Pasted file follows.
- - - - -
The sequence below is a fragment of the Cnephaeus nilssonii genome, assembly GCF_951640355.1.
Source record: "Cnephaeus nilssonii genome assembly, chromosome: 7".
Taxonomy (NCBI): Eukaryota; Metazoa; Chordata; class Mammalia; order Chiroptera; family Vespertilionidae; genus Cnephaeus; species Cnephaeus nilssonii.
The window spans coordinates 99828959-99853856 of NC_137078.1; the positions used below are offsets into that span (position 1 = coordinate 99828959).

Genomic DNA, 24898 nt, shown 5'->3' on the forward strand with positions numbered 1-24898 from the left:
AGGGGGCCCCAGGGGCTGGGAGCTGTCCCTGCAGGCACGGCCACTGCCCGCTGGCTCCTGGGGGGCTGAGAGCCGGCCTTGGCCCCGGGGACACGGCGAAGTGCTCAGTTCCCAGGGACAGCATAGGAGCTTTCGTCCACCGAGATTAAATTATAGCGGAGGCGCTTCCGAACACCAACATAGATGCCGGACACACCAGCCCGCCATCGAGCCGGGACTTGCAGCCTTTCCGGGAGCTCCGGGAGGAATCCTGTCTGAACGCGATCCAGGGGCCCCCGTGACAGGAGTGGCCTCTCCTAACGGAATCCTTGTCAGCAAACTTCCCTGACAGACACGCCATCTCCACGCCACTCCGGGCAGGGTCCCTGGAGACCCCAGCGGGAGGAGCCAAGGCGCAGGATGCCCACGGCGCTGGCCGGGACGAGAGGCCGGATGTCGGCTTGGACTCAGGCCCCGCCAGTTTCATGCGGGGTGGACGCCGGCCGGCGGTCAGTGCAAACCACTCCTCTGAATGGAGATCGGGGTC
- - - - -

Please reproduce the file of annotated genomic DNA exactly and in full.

The sequence below is a fragment of the Cnephaeus nilssonii genome, assembly GCF_951640355.1.
Source record: "Cnephaeus nilssonii genome assembly, chromosome: 7".
Taxonomy (NCBI): Eukaryota; Metazoa; Chordata; class Mammalia; order Chiroptera; family Vespertilionidae; genus Cnephaeus; species Cnephaeus nilssonii.
The window spans coordinates 99828959-99853856 of NC_137078.1; the positions used below are offsets into that span (position 1 = coordinate 99828959).

Genomic DNA, 24898 nt, shown 5'->3' on the forward strand with positions numbered 1-24898 from the left:
AGGGGGCCCCAGGGGCTGGGAGCTGTCCCTGCAGGCACGGCCACTGCCCGCTGGCTCCTGGGGGGCTGAGAGCCGGCCTTGGCCCCGGGGACACGGCGAAGTGCTCAGTTCCCAGGGACAGCATAGGAGCTTTCGTCCACCGAGATTAAATTATAGCGGAGGCGCTTCCGAACACCAACATAGATGCCGGACACACCAGCCCGCCATCGAGCCGGGACTTGCAGCCTTTCCGGGAGCTCCGGGAGGAATCCTGTCTGAACGCGATCCAGGGGCCCCCGTGACAGGAGTGGCCTCTCCTAACGGAATCCTTGTCAGCAAACTTCCCTGACAGACACGCCATCTCCACGCCACTCCGGGCAGGGTCCCTGGAGACCCCAGCGGGAGGAGCCAAGGCGCAGGATGCCCACGGCGCTGGCCGGGACGAGAGGCCGGATGTCGGCTTGGACTCAGGCCCCGCCAGTTTCATGCGGGGTGGACGCCGGCCGGCGGTCAGTGCAAACCACTCCTCTGAATGGAGATCGGGGTC